The greater continuing skepticism of moderate to liberal Republicans is more apparent in the percentages who strongly approve of Trump’s performance. While intense approval fell modestly in the first half of the year among all three groups of Republicans, the contrast between them is strong. So far in December, for example, 78 percent of very conservative Republicans strongly approve of Trump’s performance, compared to just 32 percent of moderate to liberal Republicans.
Similar patterns emerge among Republicans by age and gender. Throughout 2017, younger Republicans have been more skeptical of Trump than older Republicans, and women more skeptical than men. Strong approval fell with all Republicans by gender and age in the first half of the year. It has rebounded slightly with Republican men, regardless of age, over the past two months.
Thus, currently, 62 percent of Republican men over 45 strongly approve of the President’s performance compared to just 33 percent of Republican women, ages 18 to 44 (Trump’s overall approval is 91 percent with older Republican men, 73 percent with younger Republican women).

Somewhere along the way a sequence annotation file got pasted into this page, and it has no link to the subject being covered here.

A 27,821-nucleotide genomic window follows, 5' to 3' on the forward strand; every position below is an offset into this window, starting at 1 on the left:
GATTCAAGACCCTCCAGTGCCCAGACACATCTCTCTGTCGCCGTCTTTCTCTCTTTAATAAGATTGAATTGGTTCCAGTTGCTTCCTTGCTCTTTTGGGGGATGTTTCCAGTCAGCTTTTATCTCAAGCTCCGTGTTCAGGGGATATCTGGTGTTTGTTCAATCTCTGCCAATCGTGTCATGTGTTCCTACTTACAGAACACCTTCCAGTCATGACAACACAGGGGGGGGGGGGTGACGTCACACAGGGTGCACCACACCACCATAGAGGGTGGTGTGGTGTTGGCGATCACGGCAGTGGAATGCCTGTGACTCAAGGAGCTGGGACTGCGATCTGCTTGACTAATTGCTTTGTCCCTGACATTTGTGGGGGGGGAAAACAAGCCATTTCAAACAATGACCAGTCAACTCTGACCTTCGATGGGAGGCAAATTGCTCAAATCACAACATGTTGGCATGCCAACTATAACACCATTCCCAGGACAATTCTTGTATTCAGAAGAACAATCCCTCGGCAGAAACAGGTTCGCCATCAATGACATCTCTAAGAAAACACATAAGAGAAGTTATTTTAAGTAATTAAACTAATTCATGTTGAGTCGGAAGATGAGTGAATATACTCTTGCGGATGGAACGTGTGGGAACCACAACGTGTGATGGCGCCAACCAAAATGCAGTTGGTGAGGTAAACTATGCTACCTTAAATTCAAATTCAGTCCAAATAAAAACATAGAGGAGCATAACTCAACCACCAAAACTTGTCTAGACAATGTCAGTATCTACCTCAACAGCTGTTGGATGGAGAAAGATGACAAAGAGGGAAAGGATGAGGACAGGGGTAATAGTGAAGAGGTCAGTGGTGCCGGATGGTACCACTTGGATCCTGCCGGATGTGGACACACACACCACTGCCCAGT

One more important trend in the survey data over the past year involves party identification itself. SurveyMonkey does not weight our national surveys by party, so the distribution of self-identified Democrats, Republicans and independents can and will change. Over the course of 2017, we have seen a slight increase in self-identified independents -- from 36 percent in February to 38 percent over the past three months -- a typical pattern in the year following a presidential elections, when some Americans feel a closer identification to the party of the candidate they support for president. The increase in independent identification since February has resulted in a roughly one percentage point decline in Democrats (from 32 to 31 percent) and a two to three point decline in Republicans (from 29 percent in February to 26 percent so far in December).